> @@ -895,10 +1019,9 @@ static void brute_task_fatal_signal(const kernel_siginfo_t *siginfo)
>  	read_lock(&tasklist_lock);
>  	read_lock_irqsave(&brute_stats_ptr_lock, flags);
>
> -	if (WARN(!*stats, "No statistical data\n"))
> -		goto unlock;
> -
> -	if (!brute_threat_model_supported(siginfo, *stats))
> +	if (WARN(!*stats, "No statistical data\n") ||
> +	    brute_disabled(*stats) ||
> +	    !brute_threat_model_supported(siginfo, *stats))
>  		goto unlock;
>
>  	last_fork_crash = brute_manage_fork_attack(*stats, now);
> --
> 2.25.1
>
John Wood March 12, 2021, 4:19 p.m. UTC | #2
Hi,

On Thu, Mar 11, 2021 at 09:32:47PM +0100, peter enderborg wrote:
> On 2/27/21 4:30 PM, John Wood wrote:
> > In order to mitigate a brute force attack all the offending tasks involved
> > in the attack must be killed. In other words, it is necessary to kill all
> > the tasks that share the fork and/or exec statistical data related to the
> > attack. Moreover, if the attack happens through the fork system call, the
> > processes that have the same group_leader that the current task (the task
> > that has crashed) must be avoided since they are in the path to be killed.
> >
> > When the SIGKILL signal is sent to the offending tasks, the function
> > "brute_kill_offending_tasks" will be called in a recursive way from the
> > task_fatal_signal LSM hook due to a small crash period. So, to avoid kill
> > again the same tasks due to a recursive call of this function, it is
> > necessary to disable the attack detection for the involved hierarchies.
>
> Would it not be useful for forensic reasons to be able to send SIGABRT and get the a coredump?

If there are many tasks involved in the attack we will generate a big number of
coredumps (one per task aborted). This can be solved if we send the SIGABRT to
terminate the first process found and send SIGKILL to terminate the remaining
processes. But I don't know if under this scenario we will get a core dump with
lack of information (the info related to the other processes).

Another scenario:

The process that crashes is the last in the fork hierarchy and triggers a brute
force attack mitigation. In this case it it not necessary to kill the process
that crashes since it is in the path to be killed. So, under this situation we
will not get a coredump (we don't send any signal). Lack of information again.

Currently, we show the name of the task that triggers the mitigation, the attack
type (fork or exec) and the name and pid of all the offending tasks involved in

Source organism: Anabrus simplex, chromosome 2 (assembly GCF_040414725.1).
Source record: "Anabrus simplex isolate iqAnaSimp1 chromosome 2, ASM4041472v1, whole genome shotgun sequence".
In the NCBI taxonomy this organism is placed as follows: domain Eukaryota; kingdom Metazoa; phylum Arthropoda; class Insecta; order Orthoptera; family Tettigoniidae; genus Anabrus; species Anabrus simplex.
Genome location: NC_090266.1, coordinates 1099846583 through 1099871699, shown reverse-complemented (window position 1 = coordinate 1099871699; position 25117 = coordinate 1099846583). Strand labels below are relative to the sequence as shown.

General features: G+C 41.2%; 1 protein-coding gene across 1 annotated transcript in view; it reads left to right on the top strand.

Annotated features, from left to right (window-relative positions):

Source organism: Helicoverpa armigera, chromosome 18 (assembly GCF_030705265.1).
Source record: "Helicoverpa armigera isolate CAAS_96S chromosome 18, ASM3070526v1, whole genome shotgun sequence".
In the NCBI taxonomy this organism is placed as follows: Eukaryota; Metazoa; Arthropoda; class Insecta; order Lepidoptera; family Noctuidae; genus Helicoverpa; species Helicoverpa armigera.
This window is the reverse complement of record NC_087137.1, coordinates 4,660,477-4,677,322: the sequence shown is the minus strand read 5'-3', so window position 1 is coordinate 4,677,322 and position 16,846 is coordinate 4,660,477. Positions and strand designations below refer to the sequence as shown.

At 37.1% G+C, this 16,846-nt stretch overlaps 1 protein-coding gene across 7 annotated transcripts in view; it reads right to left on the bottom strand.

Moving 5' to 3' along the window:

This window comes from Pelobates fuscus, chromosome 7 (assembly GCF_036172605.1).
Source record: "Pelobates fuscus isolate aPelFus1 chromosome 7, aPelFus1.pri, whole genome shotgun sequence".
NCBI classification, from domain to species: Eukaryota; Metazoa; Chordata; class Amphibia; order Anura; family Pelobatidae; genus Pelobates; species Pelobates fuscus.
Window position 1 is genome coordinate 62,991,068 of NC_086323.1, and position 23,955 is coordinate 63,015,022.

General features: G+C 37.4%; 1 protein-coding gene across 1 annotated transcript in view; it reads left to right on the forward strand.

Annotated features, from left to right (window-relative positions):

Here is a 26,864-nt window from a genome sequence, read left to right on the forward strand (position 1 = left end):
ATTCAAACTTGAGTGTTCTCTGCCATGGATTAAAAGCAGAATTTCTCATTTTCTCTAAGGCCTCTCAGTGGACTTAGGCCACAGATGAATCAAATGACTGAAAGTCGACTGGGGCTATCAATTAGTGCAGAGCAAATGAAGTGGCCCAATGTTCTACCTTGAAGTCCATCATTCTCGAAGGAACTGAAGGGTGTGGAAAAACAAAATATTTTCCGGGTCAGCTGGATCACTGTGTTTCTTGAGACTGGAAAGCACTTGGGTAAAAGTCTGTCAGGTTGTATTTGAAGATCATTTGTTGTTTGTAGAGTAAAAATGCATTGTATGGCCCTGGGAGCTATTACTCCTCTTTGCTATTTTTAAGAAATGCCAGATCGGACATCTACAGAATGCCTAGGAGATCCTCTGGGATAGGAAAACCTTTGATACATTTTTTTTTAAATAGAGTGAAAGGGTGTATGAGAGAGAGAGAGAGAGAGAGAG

the attack (the tasks that we kill). If it's necessary we can show more info.
What info do you think would be necessary?

Thanks,
John Wood
diff mbox series

Patch

diff --git a/security/brute/brute.c b/security/brute/brute.c
index 0a99cd4c3303..48b07d923ec7 100644
--- a/security/brute/brute.c
+++ b/security/brute/brute.c
@@ -22,6 +22,7 @@ 
 #include <linux/math64.h>
 #include <linux/netdevice.h>
 #include <linux/path.h>
+#include <linux/pid.h>
 #include <linux/printk.h>
 #include <linux/refcount.h>
 #include <linux/rwlock.h>
@@ -64,7 +65,7 @@  struct brute_cred {
  * @lock: Lock to protect the brute_stats structure.
  * @refc: Reference counter.
  * @faults: Number of crashes.
- * @jiffies: Last crash timestamp.
+ * @jiffies: Last crash timestamp. If zero, the attack detection is disabled.
  * @period: Crash period's moving average.
  * @saved_cred: Saved credentials.
  * @network: Network activity flag.
@@ -566,6 +567,125 @@  static inline void print_fork_attack_running(void)
 	pr_warn("Fork brute force attack detected [%s]\n", current->comm);
 }

+/**
+ * brute_disabled() - Test if the brute force attack detection is disabled.
+ * @stats: Statistical data shared by all the fork hierarchy processes.
+ *
+ * The brute force attack detection enabling/disabling is based on the last
+ * crash timestamp. A zero timestamp indicates that this feature is disabled. A
+ * timestamp greater than zero indicates that the attack detection is enabled.
+ *
+ * The statistical data shared by all the fork hierarchy processes cannot be
+ * NULL.
+ *
+ * It's mandatory to disable interrupts before acquiring the brute_stats::lock
+ * since the task_free hook can be called from an IRQ context during the
+ * execution of the task_fatal_signal hook.
+ *
+ * Context: Must be called with interrupts disabled and brute_stats_ptr_lock
+ *          held.
+ * Return: True if the brute force attack detection is disabled. False
+ *         otherwise.
+ */
+static bool brute_disabled(struct brute_stats *stats)
+{
+	bool disabled;
+
+	spin_lock(&stats->lock);
+	disabled = !stats->jiffies;
+	spin_unlock(&stats->lock);
+
+	return disabled;
+}
+
+/**
+ * brute_disable() - Disable the brute force attack detection.
+ * @stats: Statistical data shared by all the fork hierarchy processes.
+ *